Prisoners of the Ebensee concentration camp, 1945. Photo 12 (Universal Images Group / Getty)

The tunnel hid an underground factory to execute Nazi Germany’s missile program, directed by officers Walter Dornberger and Wernher von Braun, who after the Second World War continued their brilliant careers in the development of ballistics on the enemy side, in the US Army The Ebensee gallery system embodies the perfect alliance between science and barbarism, technology and exploitation of human beings.

“Memories are the only way that allows people to escape this contempt for humanity, this fatal combination of destruction and progress”, says Elisabeth Schweeger, artistic director of the European capital of culture of 2024 in Bad Ischl–Salzkammergut, who recognizes the difficulty of carrying out initiatives that confront the past in a region with deep Nazi roots. “The Ebensee tunnel and the former concentration camp nearby are places to remember. How can we do justice to this place, how can we honor it with art?”

His answer was Chiharu Shiota. And also an original audiovisual docufiction, curated by architect Marlene Rutzendorfer, Regional Express. He designed it so that, during train trips between the towns of the Salzkammergut region, travelers would have an oral history archive on their phone that was almost subversive compared to the silence of other times. The objective is the same: to promote a pedagogy of memory. Rutzendorfer was born and raised in Bad Ischl: “For a long time, Salzkammergut society was reluctant or unwilling to closely examine its own role in National Socialism and the concentration camp; not only in Ebensee, but also beyond. “It seems very easy to choose not to see the traces of the field’s existence.”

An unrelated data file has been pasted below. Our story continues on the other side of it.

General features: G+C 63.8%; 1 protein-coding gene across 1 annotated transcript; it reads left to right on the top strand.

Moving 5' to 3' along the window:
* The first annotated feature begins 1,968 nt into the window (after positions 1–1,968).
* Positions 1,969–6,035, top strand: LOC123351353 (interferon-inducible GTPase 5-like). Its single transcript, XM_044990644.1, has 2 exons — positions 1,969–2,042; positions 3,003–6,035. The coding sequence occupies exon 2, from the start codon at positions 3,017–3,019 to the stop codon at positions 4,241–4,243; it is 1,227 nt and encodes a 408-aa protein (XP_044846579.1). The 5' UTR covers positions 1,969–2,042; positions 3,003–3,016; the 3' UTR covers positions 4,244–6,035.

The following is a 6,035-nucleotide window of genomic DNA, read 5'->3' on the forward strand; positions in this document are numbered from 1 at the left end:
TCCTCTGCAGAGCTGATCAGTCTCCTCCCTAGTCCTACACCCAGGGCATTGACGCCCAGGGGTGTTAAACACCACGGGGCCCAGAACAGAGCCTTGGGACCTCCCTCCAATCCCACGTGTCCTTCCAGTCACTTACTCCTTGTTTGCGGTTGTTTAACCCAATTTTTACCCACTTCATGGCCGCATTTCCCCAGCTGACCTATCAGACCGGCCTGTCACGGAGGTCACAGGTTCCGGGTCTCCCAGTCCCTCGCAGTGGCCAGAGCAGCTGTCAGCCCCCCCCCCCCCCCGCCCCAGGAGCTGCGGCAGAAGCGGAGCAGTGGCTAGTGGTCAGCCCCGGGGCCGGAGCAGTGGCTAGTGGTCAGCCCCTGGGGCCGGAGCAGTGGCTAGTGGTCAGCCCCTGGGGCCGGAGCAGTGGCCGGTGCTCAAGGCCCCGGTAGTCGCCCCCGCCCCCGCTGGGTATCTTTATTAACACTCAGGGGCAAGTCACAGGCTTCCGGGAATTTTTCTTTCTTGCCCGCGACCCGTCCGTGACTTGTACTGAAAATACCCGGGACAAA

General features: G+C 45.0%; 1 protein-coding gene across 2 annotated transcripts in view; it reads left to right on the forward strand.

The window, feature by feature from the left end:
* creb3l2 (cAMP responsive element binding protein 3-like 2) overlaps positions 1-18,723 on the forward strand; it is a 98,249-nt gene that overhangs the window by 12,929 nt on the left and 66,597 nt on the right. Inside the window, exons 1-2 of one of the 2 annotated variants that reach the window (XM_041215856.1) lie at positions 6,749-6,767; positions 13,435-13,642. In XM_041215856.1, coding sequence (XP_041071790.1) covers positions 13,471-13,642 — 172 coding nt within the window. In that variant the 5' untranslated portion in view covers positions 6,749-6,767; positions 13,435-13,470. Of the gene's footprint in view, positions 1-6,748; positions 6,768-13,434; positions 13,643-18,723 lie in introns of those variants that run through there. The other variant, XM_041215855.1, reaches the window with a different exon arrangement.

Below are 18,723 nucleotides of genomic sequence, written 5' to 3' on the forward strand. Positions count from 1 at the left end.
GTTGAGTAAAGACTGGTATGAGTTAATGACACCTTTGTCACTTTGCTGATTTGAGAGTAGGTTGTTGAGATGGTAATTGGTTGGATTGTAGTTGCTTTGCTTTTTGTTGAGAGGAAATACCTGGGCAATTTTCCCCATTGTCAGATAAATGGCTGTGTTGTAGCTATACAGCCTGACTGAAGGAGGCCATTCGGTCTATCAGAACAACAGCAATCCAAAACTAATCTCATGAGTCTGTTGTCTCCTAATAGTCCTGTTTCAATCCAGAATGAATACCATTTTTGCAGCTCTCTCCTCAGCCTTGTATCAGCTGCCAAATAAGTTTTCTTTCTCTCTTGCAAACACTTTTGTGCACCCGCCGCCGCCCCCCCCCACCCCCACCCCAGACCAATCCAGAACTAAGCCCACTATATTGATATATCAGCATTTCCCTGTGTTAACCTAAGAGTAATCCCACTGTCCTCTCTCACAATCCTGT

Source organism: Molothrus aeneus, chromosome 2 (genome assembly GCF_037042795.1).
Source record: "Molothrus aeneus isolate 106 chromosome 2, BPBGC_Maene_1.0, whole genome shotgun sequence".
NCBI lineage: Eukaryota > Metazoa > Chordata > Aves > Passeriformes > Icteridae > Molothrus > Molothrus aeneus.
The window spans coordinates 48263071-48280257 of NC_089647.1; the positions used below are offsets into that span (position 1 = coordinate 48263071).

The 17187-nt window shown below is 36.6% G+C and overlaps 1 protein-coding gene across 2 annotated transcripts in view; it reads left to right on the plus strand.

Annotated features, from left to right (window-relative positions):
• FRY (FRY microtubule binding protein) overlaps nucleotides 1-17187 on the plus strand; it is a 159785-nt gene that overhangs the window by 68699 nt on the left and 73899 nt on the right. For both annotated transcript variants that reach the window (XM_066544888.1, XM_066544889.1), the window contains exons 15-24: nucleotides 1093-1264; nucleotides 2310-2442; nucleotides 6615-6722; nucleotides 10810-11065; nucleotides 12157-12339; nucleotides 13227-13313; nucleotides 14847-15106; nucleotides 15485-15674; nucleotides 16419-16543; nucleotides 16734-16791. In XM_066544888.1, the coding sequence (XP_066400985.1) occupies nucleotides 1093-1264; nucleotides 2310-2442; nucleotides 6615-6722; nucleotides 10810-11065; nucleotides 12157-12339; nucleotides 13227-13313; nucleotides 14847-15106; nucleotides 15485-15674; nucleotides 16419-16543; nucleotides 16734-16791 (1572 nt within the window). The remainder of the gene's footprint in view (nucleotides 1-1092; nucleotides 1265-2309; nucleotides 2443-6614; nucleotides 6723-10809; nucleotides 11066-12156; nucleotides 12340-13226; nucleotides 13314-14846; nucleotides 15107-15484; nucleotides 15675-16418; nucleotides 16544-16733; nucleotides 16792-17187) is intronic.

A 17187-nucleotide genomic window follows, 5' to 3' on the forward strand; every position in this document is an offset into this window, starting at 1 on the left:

Hidden in Stuttgart

The beauty of the landscape does not exclude horror, heard on the mobile. And then the testimony of Silvia Dinhof-Cueto, who participates in the story, emerges: “It saddens me to think that for me, Traunsee and Attersee, where I grew up, are beautiful places. For my father it was horror. This was always difficult for me. And it still is. There is an obvious tension between the wonderful and the brutal.”

Dinhof-Cueto’s father did not leave Salzkammergut and rebuilt his life working as a cook at the American military base in Lenzing, on the shores of Lake Attersee, where Klimt and Mahler spent their summers and were inspired, just 30 kilometers from Ebensee. She lived stateless until 1955, when Austria granted her nationality. She was born stateless in 1954.

Ebensee was released a day later than Mauthausen. The Nazi commander Anton Ganz escaped to Germany, led a low-profile, orderly life in Stuttgart (“he only went out to go to mass on Sundays,” notes Wolfgang Quatember) and once retired, in 1972, he was prosecuted by the German justice system and sentenced. to life imprisonment. In fleeing from him the barbarian was intelligent. They only found witnesses to accuse him of seven murders. He served a few days of preventive detention and was released shortly after for health reasons.